Const. Andrew Rosbrook suffered a heart attack while running a half-marathon in May. On Thursday he was back up and running again, this time with the woman and fellow officer who helped save his life.
"I was very, very lucky, very fortunate," Rosbrook told CBC News.
On the morning of May 5, Rosbrook, 47, collapsed face down on Lake Shore Boulevard at about the 20-kilometre mark while running in the Goodlife Fitness half marathon. He had no pulse and was not breathing.
For seven minutes, Rosbrook was clinically dead.
"When you're up towards seven minutes [without breathing], you get to that crucial time where things really start to shut down,” he said. “You don’t get much closer than that.”
Near her spot where she was working a paid duty assignment at the marathon, Const. Laurie McCann heard a scream and ran to help.
"I go running over. I find Andrew and I flip him over," she said.
With the help of an off-duty doctor and another man, McCann performed CPR on Rosbrook. At the time, she did not now he was also a Toronto police officer. Paramedics soon arrived with a portable defibrillator.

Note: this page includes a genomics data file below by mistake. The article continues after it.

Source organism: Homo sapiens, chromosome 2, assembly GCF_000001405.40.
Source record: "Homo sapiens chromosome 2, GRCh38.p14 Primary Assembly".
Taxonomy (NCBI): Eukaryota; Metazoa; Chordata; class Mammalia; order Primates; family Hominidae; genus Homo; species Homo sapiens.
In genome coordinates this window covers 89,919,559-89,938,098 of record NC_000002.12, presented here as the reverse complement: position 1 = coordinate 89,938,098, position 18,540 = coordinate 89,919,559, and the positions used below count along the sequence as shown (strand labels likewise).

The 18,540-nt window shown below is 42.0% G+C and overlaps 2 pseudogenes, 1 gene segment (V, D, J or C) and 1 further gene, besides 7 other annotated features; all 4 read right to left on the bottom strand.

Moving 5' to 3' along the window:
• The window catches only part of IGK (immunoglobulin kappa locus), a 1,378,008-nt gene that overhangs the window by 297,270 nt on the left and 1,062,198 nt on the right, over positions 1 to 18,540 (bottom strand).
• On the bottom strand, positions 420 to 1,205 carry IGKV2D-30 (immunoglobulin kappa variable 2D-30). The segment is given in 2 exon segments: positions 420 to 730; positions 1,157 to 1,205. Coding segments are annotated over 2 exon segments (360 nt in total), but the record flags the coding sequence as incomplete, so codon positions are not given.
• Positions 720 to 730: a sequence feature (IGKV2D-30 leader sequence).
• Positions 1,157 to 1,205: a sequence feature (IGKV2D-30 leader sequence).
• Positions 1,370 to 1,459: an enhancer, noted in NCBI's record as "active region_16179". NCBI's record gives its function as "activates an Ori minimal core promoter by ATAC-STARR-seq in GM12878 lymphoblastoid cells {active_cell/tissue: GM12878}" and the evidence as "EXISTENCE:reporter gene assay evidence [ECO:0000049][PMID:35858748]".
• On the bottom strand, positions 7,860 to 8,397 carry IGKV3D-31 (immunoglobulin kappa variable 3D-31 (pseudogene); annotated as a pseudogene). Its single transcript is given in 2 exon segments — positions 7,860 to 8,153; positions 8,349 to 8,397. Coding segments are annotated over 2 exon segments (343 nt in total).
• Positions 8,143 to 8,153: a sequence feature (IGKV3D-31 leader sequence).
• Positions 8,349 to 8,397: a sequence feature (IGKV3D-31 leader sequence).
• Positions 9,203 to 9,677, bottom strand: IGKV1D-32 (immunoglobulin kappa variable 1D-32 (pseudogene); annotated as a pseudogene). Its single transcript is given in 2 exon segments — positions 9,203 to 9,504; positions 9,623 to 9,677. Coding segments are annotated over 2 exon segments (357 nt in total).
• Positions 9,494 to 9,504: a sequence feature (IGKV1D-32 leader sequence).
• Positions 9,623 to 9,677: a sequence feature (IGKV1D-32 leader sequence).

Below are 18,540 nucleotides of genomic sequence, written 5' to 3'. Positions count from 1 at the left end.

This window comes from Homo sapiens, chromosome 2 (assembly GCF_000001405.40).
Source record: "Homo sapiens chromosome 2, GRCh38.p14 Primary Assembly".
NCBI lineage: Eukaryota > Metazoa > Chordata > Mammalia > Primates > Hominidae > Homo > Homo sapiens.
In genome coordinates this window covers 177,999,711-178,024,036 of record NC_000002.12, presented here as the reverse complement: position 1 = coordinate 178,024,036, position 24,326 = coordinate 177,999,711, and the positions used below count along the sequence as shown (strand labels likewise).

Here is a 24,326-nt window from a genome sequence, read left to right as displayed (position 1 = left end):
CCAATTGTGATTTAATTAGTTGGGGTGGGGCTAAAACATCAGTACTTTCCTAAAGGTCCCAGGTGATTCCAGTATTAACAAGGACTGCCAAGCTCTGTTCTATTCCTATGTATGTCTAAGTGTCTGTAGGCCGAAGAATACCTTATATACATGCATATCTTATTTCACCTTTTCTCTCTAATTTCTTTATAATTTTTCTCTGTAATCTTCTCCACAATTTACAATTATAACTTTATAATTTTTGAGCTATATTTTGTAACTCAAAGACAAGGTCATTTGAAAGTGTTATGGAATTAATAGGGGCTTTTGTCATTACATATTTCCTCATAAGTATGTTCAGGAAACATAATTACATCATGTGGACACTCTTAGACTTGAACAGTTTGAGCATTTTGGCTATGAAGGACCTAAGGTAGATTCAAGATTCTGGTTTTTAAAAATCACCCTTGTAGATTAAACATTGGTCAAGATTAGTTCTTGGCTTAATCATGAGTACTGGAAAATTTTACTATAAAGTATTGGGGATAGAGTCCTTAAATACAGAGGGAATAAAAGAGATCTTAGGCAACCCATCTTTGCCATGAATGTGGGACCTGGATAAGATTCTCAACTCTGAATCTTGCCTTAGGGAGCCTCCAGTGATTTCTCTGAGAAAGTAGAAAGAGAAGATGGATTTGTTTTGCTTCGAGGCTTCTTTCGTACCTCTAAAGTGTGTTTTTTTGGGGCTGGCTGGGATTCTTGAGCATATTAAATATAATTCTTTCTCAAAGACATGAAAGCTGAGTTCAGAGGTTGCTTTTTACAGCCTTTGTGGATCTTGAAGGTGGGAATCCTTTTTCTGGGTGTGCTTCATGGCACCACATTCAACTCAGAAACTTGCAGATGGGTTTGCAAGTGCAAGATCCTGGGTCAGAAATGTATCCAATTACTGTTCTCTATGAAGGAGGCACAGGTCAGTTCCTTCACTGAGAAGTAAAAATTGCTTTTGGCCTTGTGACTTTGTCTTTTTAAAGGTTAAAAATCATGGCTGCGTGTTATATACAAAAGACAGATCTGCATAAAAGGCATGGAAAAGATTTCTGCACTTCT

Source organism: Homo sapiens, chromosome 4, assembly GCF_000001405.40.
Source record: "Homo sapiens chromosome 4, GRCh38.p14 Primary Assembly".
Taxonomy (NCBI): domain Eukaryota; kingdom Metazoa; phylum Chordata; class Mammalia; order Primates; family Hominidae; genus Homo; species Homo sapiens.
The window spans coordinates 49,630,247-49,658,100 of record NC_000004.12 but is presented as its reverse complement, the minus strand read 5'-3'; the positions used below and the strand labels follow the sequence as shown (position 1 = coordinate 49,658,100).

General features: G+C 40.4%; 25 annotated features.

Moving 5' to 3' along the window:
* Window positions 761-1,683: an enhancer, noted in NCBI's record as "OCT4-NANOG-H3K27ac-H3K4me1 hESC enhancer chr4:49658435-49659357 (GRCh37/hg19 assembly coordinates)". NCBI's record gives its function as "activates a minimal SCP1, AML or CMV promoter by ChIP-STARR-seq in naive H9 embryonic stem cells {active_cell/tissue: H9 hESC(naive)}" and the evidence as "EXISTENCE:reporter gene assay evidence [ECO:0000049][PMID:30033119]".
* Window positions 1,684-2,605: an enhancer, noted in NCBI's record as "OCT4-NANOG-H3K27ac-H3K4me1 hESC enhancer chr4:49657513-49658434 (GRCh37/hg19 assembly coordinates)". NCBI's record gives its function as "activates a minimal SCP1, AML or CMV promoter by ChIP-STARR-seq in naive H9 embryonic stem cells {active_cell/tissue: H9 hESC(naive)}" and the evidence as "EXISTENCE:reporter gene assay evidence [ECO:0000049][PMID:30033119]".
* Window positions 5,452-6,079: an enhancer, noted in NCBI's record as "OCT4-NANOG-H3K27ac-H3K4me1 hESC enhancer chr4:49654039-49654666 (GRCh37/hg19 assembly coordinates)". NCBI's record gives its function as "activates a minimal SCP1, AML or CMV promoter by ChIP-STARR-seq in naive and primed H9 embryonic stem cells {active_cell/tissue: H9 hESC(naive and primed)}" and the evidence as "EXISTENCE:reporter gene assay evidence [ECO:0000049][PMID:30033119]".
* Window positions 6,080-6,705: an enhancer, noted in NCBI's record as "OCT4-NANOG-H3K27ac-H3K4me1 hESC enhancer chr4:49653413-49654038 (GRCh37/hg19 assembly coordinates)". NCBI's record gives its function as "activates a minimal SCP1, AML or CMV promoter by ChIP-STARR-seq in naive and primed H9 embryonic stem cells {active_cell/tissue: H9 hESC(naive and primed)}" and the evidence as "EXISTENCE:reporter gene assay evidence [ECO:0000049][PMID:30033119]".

"I put the pads on and the paramedics shocked him and got him back to life. Got him standing here today," she said.
Plaque buildup on one of Rosbrook’s arteries had triggered his heart attack.
He’s since been cleared by his cardiologist to return to return to running.
On Thursday, Rosbrook joined McCann — they are now good friends — in the National Peace Officers' Memorial Run to Remember. Devoted to officers who've died while on duty, the three-day relay race covers 460 kilometres from Toronto to Ottawa.
Rosbrook plans to complete 80 to 100 kilometres of that distance. He’s done the run three times before, but this time he’ll have McCann along as backup.
“I’ll be right beside him,” she told CBC News.
And for the first time in the race’s history, the same portable defibrillators that helped save Rosbrook's life back will be available along the route, provided by the Mikey Network.